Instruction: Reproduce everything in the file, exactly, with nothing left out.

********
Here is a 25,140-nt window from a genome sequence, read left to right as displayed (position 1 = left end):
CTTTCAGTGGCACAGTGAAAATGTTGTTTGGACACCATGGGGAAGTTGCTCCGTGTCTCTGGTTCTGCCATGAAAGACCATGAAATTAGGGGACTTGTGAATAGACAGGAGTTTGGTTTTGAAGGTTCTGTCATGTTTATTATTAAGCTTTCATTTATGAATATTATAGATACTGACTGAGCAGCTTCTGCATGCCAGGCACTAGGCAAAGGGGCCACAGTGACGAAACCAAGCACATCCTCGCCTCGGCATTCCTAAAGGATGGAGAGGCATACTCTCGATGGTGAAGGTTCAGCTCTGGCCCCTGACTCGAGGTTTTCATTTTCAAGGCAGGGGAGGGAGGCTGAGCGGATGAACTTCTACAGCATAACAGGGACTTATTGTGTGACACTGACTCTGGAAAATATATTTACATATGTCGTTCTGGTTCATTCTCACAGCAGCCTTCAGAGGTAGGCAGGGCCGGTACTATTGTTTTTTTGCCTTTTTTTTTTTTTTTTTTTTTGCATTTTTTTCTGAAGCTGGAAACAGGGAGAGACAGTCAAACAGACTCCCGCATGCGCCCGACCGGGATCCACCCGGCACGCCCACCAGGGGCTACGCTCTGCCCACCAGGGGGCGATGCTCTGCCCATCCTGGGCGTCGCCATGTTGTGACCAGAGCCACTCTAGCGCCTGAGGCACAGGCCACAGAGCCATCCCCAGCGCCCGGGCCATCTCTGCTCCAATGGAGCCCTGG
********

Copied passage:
Here is a 25,140-nt window from a genome sequence, read left to right as displayed (position 1 = left end):
CTTTCAGTGGCACAGTGAAAATGTTGTTTGGACACCATGGGGAAGTTGCTCCGTGTCTCTGGTTCTGCCATGAAAGACCATGAAATTAGGGGACTTGTGAATAGACAGGAGTTTGGTTTTGAAGGTTCTGTCATGTTTATTATTAAGCTTTCATTTATGAATATTATAGATACTGACTGAGCAGCTTCTGCATGCCAGGCACTAGGCAAAGGGGCCACAGTGACGAAACCAAGCACATCCTCGCCTCGGCATTCCTAAAGGATGGAGAGGCATACTCTCGATGGTGAAGGTTCAGCTCTGGCCCCTGACTCGAGGTTTTCATTTTCAAGGCAGGGGAGGGAGGCTGAGCGGATGAACTTCTACAGCATAACAGGGACTTATTGTGTGACACTGACTCTGGAAAATATATTTACATATGTCGTTCTGGTTCATTCTCACAGCAGCCTTCAGAGGTAGGCAGGGCCGGTACTATTGTTTTTTTGCCTTTTTTTTTTTTTTTTTTTTTGCATTTTTTTCTGAAGCTGGAAACAGGGAGAGACAGTCAAACAGACTCCCGCATGCGCCCGACCGGGATCCACCCGGCACGCCCACCAGGGGCTACGCTCTGCCCACCAGGGGGCGATGCTCTGCCCATCCTGGGCGTCGCCATGTTGTGACCAGAGCCACTCTAGCGCCTGAGGCACAGGCCACAGAGCCATCCCCAGCGCCCGGGCCATCTCTGCTCCAATGGAGCCCTGG